For instance, if a company benefits by selling you advice or issuing loans instead of sharing in the ups and downs of your investment portfolio, that’s a sign that they may not care much whether you ever make any money.

Buy into publicly traded REITs. A special class of companies known as real estate investment trusts, or REITs, are specifically designed to make public investment accessible for regular investors.

In fact, thanks to all the attention, the Standard & Poor’s 500 index added real estate as its 11th industry group in 2016 to show the importance of this segment on Wall Street.

The biggest appeal for income-oriented investors is that REITs are a special class of investment with the mandate for big dividends. These companies are granted special tax breaks to allow them to more easily invest in the capital-intensive real estate sector, but in exchange, they must deliver 90 percent of their taxable income directly back to shareholders.

As a result, the yield of many REITs is significantly higher than what you’ll find in other dividend stocks. Mall operator Simon Property Group (NYSE: SPG) yields about 4.8 percent. Residential housing developer AvalonBay Communities (AVB) yields about 3.1 percent.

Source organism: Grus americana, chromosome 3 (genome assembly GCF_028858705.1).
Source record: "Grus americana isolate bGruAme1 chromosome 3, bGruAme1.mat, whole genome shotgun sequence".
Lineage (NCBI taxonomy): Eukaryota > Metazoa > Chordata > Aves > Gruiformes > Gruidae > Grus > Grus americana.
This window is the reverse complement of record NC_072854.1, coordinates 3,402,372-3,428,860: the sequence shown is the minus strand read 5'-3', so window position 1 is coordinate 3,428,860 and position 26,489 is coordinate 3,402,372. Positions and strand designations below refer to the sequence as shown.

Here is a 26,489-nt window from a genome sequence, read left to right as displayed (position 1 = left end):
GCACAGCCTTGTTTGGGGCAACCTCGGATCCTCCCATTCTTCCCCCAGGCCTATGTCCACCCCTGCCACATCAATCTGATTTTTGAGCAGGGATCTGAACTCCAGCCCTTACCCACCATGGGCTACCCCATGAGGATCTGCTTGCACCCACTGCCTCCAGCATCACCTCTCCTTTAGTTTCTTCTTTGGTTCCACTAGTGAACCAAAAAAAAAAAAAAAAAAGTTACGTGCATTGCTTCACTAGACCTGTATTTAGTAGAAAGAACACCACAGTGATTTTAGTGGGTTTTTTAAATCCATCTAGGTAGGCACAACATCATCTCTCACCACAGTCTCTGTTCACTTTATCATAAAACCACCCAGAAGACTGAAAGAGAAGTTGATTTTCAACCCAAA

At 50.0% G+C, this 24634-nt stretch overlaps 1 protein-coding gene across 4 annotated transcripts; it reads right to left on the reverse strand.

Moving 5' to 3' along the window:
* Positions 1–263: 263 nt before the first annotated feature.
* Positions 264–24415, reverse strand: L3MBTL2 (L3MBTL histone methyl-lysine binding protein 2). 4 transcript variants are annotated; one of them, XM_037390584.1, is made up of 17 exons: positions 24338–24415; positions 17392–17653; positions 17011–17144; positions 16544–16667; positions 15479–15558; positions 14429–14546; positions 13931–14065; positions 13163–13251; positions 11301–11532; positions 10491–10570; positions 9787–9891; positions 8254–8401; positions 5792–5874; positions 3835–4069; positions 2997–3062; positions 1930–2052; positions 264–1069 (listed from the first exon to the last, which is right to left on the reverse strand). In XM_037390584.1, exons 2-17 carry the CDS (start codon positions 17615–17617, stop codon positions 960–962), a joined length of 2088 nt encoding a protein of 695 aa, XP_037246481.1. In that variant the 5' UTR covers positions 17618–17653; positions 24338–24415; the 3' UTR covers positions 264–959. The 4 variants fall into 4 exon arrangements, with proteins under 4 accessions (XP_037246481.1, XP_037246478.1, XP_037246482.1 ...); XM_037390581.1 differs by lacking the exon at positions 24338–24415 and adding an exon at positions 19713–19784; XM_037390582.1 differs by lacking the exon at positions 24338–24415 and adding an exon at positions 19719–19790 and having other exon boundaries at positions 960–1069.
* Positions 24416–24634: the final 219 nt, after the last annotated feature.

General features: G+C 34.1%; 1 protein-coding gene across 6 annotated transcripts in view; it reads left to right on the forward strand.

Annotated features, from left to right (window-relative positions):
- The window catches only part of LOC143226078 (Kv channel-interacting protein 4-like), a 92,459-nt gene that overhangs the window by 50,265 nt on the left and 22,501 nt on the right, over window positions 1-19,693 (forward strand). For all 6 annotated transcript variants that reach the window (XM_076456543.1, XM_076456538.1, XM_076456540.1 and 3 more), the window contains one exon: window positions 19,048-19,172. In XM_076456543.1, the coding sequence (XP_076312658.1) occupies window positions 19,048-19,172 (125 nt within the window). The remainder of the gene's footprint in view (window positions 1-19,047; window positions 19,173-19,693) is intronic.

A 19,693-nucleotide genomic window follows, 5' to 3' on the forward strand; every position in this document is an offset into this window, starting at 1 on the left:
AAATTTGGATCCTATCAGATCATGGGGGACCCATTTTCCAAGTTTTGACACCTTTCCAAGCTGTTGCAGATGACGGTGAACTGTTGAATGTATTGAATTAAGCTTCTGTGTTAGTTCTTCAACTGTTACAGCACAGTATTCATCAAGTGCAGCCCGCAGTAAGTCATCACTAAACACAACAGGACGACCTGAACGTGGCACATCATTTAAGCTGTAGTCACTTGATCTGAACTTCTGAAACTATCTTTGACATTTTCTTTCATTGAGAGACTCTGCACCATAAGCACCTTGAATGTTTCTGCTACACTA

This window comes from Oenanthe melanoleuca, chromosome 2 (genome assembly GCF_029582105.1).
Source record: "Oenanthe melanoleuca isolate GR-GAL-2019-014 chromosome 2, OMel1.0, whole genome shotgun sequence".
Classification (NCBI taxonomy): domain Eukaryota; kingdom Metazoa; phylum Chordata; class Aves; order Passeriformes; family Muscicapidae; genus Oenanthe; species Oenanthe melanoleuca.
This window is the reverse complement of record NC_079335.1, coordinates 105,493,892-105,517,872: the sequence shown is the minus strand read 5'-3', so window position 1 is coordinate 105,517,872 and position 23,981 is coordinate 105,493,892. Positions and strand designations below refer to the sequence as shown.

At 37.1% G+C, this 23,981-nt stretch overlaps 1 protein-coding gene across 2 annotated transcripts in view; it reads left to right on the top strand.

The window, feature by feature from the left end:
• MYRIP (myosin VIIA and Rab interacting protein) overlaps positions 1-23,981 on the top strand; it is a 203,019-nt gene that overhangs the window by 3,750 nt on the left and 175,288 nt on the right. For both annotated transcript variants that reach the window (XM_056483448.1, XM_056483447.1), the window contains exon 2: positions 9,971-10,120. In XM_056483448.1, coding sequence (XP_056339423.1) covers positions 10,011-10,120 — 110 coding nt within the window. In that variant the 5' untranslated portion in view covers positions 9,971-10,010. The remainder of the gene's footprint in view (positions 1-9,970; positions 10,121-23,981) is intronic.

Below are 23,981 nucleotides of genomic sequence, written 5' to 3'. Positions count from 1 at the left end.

And, of course, investors can purchase a diversified group of these stocks via an exchange-traded fund if they prefer. For example, the Vanguard REIT Index Fund (VNQ), yields about 3.9 percent at present and has a portfolio of 155 of the biggest real estate names on Wall Street. The VNQ has an expense ratio of 0.11 percent, or $11 per $10,000 invested.

Crowdfunding. A fast-growing form of real estate investment for the digital age is via “crowdfunded” properties. The concept involves pooling together the investments of individuals to purchase properties, and share in those properties’ successes.

DiversyFund is one provider of these crowdsourced investments, as is Fundrise, a Washington, D.C.-based firm that owns properties from South Carolina to Seattle.

“We allow investors to very simply invest in private real estate instead of public real estate, with much lower fees and greater transparency, through the internet,” says Fundrise co-founder and CEO Ben Miller.